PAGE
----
Home > Essays > Derailing De-Tracking and Progressive and Experiential Learning by Emphasizing Race, Zero-Sum Thinking

Derailing De-Tracking and Progressive and Experiential Learning by Emphasizing Race, Zero-Sum Thinking

The preposterousness of tracking in mathematics became evident to me early in my career as a student. As noted in earlier blog posts, when I moved from the (then) small college town of West Chester, PA to Tulsa OK when I entered fourth grade and back again three years later when I entered 7th grade I witnessed how tracking “works”.  Tulsa’s fourth grade mathematics curriculum was identical to West Chester’s third grade curriculum. Consequently, I did extraordinarily well in math and because of that I was identified as “gifted and talented” and put into an accelerated program when I entered sixth grade. Upon moving back to West Chester, though, I was placed in the second “tier” of classes for mathematics and everything else. There was not only a marked difference in the level of instruction I received, but an even more marked difference in the expectations for our class as a whole. As “gifted and talented” sixth graders in Oklahoma, my classmates and I were inculcated with the idea that our nation’s future was in our hands: we had an obligation to learn as much as possible to compete with the Russians who had launched Sputnik. As a second tier 7th grade student in Pennsylvania, though, the emphasis was on working hard to get a high school degree and doing our assignments neatly, orderly, and on time. Because I liked math and did well in it, I eventually qualified for the first calculus class offered in our high school despite my placement in the second tier in middle school. But in retrospect I did so because my parents assured me I wasn’t a “second tier” student and I had an excellent high school math teacher who was able to find “first tier” students in the “second tier” classrooms. 

The intractability of tracking became evident to me as I worked in and led schools and eventually school districts. In the junior high school where I taught in Philadelphia the students were grouped homogeneously in sections from 8-1 (the “highest” group) to 8-37. In both high schools where I worked as an administrator students were grouped into “College Prep” and “Vocational” sections, a grouping that was presumably based on the choices made by parents and students but reflected the homogeneous grouping in the preceding grades. When I became Superintendent, I worked with Middle Schools in two of the districts I led to abandon homogeneous grouping in Middle Schools. Doing so was a political struggle because both teachers and parents had deeply ingrained notions that it was impossible to change: notions that “ability” was predetermined and immutable and when “high ability” children were mixed with “low ability children” both groups suffered.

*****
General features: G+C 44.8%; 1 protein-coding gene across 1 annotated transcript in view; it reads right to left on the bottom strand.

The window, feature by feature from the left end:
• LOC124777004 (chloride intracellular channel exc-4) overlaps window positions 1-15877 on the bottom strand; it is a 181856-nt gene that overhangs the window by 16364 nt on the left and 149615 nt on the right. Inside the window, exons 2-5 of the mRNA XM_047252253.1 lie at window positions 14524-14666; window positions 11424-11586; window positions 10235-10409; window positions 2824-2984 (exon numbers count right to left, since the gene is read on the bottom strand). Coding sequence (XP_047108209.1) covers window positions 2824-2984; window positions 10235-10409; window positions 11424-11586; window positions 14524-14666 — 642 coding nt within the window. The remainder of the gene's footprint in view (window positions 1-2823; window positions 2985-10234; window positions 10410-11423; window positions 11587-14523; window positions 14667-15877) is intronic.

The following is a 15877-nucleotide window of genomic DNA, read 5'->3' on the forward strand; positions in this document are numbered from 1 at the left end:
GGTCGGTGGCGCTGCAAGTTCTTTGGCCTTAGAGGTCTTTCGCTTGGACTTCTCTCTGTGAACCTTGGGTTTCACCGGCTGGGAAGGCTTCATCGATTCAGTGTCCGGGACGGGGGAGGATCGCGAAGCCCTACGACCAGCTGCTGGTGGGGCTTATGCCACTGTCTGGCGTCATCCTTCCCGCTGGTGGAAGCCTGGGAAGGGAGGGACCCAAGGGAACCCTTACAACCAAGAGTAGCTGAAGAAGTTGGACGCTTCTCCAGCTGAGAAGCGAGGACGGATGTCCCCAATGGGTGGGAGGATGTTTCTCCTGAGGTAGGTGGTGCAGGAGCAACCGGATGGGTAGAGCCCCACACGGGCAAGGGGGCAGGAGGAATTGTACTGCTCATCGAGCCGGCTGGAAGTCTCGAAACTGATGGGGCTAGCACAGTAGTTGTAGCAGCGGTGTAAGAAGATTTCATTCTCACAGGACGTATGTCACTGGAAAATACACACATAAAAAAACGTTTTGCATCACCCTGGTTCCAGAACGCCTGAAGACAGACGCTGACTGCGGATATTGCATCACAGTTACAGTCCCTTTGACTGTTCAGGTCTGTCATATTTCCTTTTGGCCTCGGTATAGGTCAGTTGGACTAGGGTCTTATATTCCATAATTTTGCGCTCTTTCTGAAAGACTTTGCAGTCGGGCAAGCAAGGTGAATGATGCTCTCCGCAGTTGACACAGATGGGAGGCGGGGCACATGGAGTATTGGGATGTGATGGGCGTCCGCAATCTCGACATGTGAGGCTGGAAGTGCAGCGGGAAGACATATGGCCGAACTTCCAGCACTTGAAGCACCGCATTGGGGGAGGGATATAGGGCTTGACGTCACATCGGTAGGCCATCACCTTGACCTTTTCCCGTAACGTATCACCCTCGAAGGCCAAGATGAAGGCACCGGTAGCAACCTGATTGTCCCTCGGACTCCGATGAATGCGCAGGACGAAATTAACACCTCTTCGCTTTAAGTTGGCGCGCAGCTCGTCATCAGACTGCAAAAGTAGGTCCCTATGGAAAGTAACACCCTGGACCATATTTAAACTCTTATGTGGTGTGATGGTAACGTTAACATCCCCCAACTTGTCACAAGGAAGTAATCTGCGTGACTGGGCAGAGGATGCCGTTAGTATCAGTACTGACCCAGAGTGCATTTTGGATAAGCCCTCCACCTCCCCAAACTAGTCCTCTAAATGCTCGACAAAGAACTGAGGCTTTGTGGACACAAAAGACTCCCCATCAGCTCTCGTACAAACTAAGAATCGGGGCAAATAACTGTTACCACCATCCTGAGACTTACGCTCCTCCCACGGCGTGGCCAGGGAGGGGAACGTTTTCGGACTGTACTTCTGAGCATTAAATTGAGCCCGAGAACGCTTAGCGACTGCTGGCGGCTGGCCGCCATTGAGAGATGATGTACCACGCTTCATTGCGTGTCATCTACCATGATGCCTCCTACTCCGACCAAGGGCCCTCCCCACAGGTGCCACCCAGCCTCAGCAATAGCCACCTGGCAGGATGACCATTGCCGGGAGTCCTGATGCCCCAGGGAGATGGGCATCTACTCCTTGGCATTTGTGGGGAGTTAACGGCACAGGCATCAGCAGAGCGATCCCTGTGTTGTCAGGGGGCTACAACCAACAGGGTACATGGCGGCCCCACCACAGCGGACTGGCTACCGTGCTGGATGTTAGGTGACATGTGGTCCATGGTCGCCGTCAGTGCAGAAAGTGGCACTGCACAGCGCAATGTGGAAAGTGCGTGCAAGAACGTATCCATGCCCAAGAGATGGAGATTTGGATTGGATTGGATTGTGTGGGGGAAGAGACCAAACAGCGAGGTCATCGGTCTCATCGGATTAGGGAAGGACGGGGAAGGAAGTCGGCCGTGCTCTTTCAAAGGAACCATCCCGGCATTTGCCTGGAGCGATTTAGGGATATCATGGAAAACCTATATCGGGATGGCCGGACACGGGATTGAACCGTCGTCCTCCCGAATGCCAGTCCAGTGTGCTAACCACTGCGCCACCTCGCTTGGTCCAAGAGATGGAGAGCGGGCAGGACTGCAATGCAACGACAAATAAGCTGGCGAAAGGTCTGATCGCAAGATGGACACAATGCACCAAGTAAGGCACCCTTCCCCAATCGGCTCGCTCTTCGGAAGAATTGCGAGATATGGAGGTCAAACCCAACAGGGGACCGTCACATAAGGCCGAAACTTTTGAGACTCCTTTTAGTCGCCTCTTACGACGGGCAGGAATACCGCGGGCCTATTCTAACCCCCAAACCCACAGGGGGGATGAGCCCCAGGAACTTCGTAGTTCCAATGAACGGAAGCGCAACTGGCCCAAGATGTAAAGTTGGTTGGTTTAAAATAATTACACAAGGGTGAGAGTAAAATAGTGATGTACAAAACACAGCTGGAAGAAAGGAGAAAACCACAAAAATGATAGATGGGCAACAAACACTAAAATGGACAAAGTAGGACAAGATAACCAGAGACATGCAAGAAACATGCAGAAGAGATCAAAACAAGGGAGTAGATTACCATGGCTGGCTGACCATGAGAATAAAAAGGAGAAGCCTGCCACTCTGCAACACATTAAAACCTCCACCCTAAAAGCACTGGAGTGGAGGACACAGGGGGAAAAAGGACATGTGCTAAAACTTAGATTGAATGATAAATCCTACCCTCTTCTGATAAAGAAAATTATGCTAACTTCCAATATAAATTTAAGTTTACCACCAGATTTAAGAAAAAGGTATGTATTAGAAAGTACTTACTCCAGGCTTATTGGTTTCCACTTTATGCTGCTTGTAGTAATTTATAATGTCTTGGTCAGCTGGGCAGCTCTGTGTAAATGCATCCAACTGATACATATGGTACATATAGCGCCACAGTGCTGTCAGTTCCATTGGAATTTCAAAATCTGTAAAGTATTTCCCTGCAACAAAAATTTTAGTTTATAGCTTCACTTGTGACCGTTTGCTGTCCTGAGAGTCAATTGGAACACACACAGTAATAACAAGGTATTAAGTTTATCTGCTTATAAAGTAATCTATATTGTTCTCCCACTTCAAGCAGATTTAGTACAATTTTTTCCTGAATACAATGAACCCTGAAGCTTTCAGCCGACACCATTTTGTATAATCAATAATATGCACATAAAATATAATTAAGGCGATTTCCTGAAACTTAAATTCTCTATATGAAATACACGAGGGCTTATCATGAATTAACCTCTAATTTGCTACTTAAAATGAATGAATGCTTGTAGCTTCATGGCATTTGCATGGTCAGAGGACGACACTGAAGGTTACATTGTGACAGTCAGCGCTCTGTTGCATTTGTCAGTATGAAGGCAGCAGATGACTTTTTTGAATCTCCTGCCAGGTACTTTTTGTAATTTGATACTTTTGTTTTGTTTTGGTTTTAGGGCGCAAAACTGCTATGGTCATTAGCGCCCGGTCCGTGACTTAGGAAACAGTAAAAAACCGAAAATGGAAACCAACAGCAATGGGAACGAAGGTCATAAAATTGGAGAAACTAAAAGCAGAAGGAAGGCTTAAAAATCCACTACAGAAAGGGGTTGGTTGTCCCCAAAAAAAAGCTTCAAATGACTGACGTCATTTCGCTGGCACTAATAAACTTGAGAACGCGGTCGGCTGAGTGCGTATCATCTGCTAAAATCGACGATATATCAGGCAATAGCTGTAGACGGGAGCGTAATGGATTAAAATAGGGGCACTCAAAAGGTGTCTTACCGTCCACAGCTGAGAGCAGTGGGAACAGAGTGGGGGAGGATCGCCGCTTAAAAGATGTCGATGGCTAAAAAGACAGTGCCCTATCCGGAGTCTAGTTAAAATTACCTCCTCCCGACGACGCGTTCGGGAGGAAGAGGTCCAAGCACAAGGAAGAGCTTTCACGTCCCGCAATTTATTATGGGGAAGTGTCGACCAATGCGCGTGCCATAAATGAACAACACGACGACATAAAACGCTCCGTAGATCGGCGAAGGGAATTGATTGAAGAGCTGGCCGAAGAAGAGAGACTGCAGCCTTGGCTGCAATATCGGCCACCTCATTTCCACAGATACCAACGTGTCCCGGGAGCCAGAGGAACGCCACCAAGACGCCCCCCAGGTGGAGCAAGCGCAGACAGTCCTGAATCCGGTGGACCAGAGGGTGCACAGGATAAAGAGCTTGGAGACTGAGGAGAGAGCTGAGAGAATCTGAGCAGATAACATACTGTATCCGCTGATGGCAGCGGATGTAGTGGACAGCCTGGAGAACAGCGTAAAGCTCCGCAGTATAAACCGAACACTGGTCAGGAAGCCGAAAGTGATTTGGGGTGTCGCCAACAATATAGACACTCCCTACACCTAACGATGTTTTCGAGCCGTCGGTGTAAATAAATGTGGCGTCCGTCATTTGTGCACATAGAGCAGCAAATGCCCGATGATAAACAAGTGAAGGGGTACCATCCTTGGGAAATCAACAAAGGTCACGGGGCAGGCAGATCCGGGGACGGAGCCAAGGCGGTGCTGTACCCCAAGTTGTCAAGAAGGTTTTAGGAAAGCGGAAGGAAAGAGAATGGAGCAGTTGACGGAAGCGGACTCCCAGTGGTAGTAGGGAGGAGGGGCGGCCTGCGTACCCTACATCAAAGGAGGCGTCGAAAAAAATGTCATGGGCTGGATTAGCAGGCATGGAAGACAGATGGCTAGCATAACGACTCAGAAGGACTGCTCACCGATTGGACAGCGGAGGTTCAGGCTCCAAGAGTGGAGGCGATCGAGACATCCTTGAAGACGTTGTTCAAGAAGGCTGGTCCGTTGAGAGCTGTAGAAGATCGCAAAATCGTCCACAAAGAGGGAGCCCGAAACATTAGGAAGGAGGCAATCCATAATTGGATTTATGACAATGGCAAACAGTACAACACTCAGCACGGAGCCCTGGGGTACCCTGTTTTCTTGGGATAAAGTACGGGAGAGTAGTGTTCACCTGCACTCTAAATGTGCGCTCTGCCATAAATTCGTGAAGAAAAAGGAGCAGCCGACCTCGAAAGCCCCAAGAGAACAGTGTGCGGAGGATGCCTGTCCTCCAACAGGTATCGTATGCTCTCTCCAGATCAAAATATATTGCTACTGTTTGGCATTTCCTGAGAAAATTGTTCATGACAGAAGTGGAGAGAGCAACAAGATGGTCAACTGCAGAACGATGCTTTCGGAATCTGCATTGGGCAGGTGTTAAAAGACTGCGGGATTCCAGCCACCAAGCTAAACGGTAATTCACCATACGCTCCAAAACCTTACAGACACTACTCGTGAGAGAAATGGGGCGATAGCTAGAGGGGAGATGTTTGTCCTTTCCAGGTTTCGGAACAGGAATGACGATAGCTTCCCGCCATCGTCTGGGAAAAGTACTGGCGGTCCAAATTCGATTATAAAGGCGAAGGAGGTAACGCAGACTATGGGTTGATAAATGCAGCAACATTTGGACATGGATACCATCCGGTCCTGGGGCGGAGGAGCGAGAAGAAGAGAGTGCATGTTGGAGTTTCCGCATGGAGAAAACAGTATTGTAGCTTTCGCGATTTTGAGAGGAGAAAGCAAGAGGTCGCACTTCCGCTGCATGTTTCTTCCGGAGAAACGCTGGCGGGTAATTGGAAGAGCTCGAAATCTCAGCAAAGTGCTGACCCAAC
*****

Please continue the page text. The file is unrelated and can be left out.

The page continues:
The latest manifestation of that intractability was described in Laura Meckler’s Washington Post article “Can Honors and Regular Students Learn Math Together? A New Approach Argues Yes“. Unlike the debates I had in districts that were almost all White, the latest debates in California have added race to the debate and, in so doing, are engaging voices from the Trump wing of the GOP, voices that add a toxicity to an already contentious debate. Here is Ms. Meckler’s description of the issue:

The California Department of Education is considering a new framework that could affect how millions of students there learn math.

There are two approaches to de-tracking: One advances all students in an “honors-for-all” approach; the other slows the curriculum down for all, arguing this will benefit advanced students by helping them to truly absorb math concepts and build a stronger foundation for advanced work later.

The California framework uses the second approach, but amid intense opposition the recommendations are being revised and softened, recognizing that the tracking is likely to persist.

As is, the framework recommends that all students be mixed into classes together through 10th grade, and that everyone wait until ninth grade to take Algebra 1. Today many advanced students take Algebra 1 in eighth grade or even seventh grade. If adopted, it would be a recommendation, not a mandate. But past recommendations have proved influential.

I would quibble with the idea that having everyone wait to take Algebra 1 until ninth grade is “slowing down” the curriculum for everyone (another long post would be required to explain the rationale for that assertion), particularly since students would have the chance to take advanced mathematics courses in high school if they so desire as Ms. Meckler notes later in her column. I am not at all surprised to read about the pushback the California DOE is getting and how the debate is inevitably entangled with race. 

For me, the notions of “ahead” and “behind” are mental constructs the same way that race is a mental construct. As studies in brain growth are illustrating, neuroplasticity makes it possible for people to change their thinking about deeply ingrained ideas… but only if one is open to new ideas and new possibilities. Studies like those referenced in Ms. Meckler’s article, are only persuasive to those who are willing to believe them.  Old notions, like old paradigms, can only be changed through direct experience and direct experiences like those I had in my formative years as a learner, are hard to replicate at scale. 

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